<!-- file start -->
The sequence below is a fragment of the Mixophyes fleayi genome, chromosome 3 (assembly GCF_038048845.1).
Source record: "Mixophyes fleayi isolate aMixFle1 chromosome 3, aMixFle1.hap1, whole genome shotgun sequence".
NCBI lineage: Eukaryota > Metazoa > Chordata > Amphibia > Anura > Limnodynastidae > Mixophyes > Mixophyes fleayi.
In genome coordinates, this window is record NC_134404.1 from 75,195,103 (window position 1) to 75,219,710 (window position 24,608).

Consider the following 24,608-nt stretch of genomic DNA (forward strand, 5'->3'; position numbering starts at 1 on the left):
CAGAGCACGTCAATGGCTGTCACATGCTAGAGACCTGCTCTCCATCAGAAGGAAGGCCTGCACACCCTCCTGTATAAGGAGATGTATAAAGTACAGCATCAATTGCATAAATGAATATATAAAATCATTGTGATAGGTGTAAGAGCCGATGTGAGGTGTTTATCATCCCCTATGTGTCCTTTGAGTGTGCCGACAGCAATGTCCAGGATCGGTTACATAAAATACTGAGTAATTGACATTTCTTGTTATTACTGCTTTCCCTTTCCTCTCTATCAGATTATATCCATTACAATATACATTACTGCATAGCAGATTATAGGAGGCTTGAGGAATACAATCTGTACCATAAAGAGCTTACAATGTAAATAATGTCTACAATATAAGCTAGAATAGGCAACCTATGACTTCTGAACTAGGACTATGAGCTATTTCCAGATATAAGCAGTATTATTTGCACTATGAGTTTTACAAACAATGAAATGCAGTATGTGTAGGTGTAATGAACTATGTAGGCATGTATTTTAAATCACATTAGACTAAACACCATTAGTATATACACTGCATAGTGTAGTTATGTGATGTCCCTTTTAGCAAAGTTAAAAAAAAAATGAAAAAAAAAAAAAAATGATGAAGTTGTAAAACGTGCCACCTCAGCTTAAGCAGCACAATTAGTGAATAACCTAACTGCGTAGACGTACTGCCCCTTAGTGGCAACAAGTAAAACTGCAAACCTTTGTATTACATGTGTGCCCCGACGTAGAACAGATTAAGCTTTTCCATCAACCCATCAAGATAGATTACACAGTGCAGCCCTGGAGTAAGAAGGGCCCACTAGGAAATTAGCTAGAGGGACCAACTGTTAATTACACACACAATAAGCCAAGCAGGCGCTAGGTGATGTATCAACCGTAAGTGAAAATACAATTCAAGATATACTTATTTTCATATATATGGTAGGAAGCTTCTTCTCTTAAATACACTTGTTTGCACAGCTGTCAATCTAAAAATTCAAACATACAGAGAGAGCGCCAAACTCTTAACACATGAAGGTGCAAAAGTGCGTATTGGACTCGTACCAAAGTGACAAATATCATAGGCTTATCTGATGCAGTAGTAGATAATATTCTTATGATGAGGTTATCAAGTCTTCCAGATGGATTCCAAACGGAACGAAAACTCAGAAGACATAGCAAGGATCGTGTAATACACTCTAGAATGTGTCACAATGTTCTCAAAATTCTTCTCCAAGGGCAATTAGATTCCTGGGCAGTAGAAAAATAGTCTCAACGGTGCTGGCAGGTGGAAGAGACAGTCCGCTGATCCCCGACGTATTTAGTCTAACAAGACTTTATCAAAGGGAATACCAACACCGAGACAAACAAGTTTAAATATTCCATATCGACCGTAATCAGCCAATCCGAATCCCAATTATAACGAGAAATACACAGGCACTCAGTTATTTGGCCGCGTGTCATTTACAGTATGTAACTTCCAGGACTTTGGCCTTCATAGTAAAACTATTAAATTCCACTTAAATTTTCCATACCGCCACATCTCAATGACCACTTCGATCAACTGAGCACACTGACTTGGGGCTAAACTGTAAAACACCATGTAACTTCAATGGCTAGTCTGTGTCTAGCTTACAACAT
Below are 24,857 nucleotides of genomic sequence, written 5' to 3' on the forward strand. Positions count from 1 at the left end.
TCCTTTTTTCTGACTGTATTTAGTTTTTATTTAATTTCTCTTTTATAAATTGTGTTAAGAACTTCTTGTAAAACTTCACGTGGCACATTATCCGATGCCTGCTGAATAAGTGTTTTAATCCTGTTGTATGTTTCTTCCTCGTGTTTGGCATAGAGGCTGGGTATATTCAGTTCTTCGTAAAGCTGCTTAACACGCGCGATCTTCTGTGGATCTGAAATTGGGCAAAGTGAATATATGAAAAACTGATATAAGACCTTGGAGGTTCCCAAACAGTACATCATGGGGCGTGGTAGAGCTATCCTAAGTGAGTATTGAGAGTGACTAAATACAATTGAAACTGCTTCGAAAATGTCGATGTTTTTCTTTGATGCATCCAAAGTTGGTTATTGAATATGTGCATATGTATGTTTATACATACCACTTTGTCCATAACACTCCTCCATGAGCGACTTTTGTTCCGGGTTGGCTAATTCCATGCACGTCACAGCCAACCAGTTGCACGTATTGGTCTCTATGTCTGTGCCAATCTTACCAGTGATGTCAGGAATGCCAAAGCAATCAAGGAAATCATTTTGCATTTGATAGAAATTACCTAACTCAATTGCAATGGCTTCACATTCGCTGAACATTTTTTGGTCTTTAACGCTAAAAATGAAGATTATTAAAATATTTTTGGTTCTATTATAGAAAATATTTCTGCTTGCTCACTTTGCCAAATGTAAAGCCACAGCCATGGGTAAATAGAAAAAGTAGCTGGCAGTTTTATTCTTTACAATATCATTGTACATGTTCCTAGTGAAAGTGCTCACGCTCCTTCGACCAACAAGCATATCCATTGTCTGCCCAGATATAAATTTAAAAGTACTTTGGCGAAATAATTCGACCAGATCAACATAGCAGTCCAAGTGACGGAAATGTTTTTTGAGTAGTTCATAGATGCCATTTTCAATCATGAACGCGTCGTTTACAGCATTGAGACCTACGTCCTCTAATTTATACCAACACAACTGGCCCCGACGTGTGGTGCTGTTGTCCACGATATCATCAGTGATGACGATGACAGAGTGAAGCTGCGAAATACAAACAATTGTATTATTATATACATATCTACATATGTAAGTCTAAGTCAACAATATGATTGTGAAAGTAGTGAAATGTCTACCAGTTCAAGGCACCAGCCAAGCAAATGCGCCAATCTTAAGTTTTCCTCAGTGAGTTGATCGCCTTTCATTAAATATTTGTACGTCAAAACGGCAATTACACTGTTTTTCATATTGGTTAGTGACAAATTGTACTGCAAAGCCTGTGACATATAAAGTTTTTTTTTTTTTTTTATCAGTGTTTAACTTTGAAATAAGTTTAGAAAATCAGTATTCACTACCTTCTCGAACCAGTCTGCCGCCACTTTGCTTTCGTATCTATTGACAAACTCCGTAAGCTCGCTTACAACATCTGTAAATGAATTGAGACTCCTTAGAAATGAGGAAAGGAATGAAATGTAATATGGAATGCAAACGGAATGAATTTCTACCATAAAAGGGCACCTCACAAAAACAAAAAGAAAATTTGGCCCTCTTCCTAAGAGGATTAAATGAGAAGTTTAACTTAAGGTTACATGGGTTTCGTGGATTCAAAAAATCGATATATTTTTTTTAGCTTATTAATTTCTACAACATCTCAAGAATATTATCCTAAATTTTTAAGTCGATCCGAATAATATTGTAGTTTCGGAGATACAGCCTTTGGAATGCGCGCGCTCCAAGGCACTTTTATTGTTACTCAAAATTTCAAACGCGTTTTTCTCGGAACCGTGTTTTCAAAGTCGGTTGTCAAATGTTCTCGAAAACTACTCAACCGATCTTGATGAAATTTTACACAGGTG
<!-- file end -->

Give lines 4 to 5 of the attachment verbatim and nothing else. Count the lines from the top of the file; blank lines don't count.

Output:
In genome coordinates, this window is record NC_134404.1 from 75,195,103 (window position 1) to 75,219,710 (window position 24,608).

Consider the following 24,608-nt stretch of genomic DNA (forward strand, 5'->3'; position numbering starts at 1 on the left):